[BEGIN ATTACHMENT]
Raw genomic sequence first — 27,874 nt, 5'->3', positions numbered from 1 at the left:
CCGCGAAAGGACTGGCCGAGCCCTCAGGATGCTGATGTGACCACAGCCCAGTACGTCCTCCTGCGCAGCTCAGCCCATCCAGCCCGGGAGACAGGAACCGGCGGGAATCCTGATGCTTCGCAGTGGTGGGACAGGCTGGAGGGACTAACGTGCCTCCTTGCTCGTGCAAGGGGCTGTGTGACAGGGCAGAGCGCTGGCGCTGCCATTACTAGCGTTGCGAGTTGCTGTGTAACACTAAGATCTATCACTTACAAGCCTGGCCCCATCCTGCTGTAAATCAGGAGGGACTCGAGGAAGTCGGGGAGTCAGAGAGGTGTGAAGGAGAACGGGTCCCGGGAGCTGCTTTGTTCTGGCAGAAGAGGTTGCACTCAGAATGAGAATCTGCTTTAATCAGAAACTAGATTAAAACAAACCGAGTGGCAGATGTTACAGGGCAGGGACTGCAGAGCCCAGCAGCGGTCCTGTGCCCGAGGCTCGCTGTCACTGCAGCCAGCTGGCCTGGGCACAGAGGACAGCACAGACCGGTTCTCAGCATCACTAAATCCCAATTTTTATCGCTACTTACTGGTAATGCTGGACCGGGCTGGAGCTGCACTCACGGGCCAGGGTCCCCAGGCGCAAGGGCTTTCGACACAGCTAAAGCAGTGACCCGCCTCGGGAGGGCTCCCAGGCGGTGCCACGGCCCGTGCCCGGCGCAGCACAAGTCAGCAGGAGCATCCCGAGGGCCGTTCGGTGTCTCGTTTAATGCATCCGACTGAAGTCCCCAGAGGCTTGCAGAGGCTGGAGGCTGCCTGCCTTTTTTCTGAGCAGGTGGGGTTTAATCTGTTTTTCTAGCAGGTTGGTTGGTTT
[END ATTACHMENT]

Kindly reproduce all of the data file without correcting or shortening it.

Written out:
Raw genomic sequence first — 27,874 nt, 5'->3', positions numbered from 1 at the left:
CCGCGAAAGGACTGGCCGAGCCCTCAGGATGCTGATGTGACCACAGCCCAGTACGTCCTCCTGCGCAGCTCAGCCCATCCAGCCCGGGAGACAGGAACCGGCGGGAATCCTGATGCTTCGCAGTGGTGGGACAGGCTGGAGGGACTAACGTGCCTCCTTGCTCGTGCAAGGGGCTGTGTGACAGGGCAGAGCGCTGGCGCTGCCATTACTAGCGTTGCGAGTTGCTGTGTAACACTAAGATCTATCACTTACAAGCCTGGCCCCATCCTGCTGTAAATCAGGAGGGACTCGAGGAAGTCGGGGAGTCAGAGAGGTGTGAAGGAGAACGGGTCCCGGGAGCTGCTTTGTTCTGGCAGAAGAGGTTGCACTCAGAATGAGAATCTGCTTTAATCAGAAACTAGATTAAAACAAACCGAGTGGCAGATGTTACAGGGCAGGGACTGCAGAGCCCAGCAGCGGTCCTGTGCCCGAGGCTCGCTGTCACTGCAGCCAGCTGGCCTGGGCACAGAGGACAGCACAGACCGGTTCTCAGCATCACTAAATCCCAATTTTTATCGCTACTTACTGGTAATGCTGGACCGGGCTGGAGCTGCACTCACGGGCCAGGGTCCCCAGGCGCAAGGGCTTTCGACACAGCTAAAGCAGTGACCCGCCTCGGGAGGGCTCCCAGGCGGTGCCACGGCCCGTGCCCGGCGCAGCACAAGTCAGCAGGAGCATCCCGAGGGCCGTTCGGTGTCTCGTTTAATGCATCCGACTGAAGTCCCCAGAGGCTTGCAGAGGCTGGAGGCTGCCTGCCTTTTTTCTGAGCAGGTGGGGTTTAATCTGTTTTTCTAGCAGGTTGGTTGGTTT